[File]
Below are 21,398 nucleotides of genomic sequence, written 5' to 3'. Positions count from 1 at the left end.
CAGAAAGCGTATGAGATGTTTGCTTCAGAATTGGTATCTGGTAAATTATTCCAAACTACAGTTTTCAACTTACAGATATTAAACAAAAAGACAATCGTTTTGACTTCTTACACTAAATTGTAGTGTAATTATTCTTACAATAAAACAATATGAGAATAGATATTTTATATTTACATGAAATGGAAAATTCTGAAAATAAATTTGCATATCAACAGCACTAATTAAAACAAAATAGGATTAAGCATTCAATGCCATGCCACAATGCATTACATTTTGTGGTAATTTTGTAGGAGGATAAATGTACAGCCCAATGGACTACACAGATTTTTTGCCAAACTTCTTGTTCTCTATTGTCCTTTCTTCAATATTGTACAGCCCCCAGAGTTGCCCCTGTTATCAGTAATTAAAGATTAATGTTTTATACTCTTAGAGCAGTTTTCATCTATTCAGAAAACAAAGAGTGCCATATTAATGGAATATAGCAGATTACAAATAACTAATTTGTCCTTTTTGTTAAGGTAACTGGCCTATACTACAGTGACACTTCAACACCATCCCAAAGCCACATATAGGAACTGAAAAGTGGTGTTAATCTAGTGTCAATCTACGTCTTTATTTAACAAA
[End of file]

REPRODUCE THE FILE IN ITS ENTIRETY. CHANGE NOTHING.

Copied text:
Below are 21,398 nucleotides of genomic sequence, written 5' to 3'. Positions count from 1 at the left end.
CAGAAAGCGTATGAGATGTTTGCTTCAGAATTGGTATCTGGTAAATTATTCCAAACTACAGTTTTCAACTTACAGATATTAAACAAAAAGACAATCGTTTTGACTTCTTACACTAAATTGTAGTGTAATTATTCTTACAATAAAACAATATGAGAATAGATATTTTATATTTACATGAAATGGAAAATTCTGAAAATAAATTTGCATATCAACAGCACTAATTAAAACAAAATAGGATTAAGCATTCAATGCCATGCCACAATGCATTACATTTTGTGGTAATTTTGTAGGAGGATAAATGTACAGCCCAATGGACTACACAGATTTTTTGCCAAACTTCTTGTTCTCTATTGTCCTTTCTTCAATATTGTACAGCCCCCAGAGTTGCCCCTGTTATCAGTAATTAAAGATTAATGTTTTATACTCTTAGAGCAGTTTTCATCTATTCAGAAAACAAAGAGTGCCATATTAATGGAATATAGCAGATTACAAATAACTAATTTGTCCTTTTTGTTAAGGTAACTGGCCTATACTACAGTGACACTTCAACACCATCCCAAAGCCACATATAGGAACTGAAAAGTGGTGTTAATCTAGTGTCAATCTACGTCTTTATTTAACAAA